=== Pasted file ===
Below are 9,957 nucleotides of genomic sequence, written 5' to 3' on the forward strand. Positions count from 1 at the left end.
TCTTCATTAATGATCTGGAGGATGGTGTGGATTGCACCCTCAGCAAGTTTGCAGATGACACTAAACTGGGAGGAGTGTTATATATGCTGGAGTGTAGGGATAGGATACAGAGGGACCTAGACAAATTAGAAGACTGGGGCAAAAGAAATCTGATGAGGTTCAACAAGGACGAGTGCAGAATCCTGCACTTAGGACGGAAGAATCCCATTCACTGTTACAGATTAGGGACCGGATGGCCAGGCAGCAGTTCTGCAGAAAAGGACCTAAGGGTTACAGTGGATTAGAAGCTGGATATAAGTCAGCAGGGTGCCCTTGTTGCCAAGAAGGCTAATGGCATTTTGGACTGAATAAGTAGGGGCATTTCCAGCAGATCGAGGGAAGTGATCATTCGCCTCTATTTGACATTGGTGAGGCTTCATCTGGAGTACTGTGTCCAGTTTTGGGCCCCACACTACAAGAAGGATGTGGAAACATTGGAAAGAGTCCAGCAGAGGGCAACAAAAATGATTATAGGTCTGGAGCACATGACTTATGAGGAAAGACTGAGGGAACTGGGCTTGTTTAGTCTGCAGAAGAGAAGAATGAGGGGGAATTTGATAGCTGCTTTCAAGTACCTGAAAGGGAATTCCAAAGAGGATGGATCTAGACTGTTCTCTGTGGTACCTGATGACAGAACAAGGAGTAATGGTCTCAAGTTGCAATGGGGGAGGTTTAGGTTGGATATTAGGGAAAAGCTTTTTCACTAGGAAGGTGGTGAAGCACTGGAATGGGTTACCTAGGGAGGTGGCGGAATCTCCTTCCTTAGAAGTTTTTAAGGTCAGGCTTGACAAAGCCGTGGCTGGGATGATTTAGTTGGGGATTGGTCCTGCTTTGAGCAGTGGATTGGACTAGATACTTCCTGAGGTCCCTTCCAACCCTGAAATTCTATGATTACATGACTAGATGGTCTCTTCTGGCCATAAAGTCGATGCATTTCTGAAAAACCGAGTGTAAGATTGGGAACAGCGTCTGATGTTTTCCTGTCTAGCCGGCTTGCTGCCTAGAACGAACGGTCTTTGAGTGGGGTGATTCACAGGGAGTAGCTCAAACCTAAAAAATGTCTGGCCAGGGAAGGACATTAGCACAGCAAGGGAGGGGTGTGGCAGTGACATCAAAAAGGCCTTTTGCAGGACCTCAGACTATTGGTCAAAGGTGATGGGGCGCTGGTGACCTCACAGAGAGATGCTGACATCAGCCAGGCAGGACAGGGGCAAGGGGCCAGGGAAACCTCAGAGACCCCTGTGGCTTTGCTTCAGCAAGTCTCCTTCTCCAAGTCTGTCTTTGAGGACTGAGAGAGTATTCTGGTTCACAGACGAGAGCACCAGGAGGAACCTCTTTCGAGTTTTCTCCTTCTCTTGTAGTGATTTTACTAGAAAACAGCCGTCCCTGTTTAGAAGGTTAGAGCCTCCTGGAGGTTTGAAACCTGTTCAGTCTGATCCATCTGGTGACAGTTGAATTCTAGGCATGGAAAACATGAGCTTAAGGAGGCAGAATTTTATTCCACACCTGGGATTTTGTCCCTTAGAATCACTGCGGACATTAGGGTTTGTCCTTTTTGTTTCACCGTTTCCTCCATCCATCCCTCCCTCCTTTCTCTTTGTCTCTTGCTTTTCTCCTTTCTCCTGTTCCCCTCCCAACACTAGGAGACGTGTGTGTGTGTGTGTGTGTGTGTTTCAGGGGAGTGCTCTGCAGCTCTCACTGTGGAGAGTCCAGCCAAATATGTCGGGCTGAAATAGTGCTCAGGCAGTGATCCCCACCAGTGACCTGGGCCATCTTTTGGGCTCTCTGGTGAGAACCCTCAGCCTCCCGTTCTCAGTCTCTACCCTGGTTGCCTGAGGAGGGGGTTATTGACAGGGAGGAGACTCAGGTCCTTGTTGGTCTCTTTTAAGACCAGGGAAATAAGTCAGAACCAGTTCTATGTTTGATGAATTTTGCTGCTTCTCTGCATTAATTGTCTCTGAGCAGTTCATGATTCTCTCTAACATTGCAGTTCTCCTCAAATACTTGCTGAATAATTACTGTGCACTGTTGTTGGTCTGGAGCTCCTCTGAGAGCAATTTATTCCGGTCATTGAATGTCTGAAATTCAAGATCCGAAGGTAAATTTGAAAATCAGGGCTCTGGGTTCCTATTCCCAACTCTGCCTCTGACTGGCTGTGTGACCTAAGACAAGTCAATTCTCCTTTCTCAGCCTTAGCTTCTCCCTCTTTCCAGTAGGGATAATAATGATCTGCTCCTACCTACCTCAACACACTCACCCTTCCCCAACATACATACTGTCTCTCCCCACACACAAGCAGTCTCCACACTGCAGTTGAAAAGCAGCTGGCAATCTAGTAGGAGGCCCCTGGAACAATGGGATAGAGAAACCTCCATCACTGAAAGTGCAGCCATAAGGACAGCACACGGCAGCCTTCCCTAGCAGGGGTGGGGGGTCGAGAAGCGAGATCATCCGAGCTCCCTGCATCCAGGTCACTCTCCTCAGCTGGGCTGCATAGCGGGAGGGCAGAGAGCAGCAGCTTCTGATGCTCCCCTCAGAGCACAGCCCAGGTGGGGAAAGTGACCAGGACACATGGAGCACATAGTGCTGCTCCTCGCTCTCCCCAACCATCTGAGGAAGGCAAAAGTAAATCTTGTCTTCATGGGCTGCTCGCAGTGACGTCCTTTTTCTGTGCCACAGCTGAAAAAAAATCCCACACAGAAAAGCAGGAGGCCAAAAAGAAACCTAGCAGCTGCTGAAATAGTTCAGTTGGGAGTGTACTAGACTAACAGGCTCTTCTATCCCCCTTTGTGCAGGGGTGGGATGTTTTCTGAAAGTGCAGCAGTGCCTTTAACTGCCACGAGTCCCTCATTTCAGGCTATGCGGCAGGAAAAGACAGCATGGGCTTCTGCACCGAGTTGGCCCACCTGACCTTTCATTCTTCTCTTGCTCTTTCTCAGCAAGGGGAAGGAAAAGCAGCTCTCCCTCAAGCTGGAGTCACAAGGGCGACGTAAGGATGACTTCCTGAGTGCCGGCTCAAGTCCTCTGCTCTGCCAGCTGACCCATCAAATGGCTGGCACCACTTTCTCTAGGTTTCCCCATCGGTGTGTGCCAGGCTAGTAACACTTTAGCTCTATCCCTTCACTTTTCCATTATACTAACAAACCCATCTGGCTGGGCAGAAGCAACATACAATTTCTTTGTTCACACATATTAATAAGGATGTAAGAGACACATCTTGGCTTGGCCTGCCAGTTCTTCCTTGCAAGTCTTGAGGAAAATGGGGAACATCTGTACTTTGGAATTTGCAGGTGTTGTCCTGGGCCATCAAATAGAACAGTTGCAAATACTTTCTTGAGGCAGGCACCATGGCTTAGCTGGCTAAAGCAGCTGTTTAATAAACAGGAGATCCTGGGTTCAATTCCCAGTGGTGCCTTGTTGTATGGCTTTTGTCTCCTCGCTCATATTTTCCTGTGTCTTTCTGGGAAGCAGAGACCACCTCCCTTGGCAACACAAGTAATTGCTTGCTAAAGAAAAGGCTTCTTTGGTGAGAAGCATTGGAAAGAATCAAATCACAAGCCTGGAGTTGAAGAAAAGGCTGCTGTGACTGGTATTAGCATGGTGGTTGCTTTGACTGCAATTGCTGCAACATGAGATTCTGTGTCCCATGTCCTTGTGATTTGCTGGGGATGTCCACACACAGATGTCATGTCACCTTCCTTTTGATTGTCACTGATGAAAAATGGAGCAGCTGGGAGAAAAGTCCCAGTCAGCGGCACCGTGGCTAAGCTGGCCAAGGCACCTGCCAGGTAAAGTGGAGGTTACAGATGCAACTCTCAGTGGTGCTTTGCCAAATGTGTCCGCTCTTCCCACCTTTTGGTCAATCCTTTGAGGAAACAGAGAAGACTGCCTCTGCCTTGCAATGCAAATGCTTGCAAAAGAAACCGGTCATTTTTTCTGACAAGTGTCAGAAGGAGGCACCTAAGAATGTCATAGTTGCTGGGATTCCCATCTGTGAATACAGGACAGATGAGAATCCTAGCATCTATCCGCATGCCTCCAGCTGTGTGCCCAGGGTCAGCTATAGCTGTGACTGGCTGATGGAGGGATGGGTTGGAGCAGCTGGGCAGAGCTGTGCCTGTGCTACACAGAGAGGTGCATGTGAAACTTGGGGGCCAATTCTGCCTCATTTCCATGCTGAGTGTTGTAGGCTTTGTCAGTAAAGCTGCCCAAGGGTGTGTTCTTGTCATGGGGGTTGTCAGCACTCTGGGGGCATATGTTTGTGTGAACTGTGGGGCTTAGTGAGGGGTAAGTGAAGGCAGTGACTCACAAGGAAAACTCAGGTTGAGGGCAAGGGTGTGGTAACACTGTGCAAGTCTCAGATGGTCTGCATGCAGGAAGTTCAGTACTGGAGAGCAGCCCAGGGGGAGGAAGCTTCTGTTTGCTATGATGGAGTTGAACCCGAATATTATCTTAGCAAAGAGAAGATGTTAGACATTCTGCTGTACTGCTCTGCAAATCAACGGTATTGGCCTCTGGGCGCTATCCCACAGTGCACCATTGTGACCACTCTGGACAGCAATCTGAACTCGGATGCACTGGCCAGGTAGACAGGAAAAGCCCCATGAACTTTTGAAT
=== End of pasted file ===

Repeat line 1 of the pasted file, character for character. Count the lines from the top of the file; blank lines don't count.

Below are 9,957 nucleotides of genomic sequence, written 5' to 3' on the forward strand. Positions count from 1 at the left end.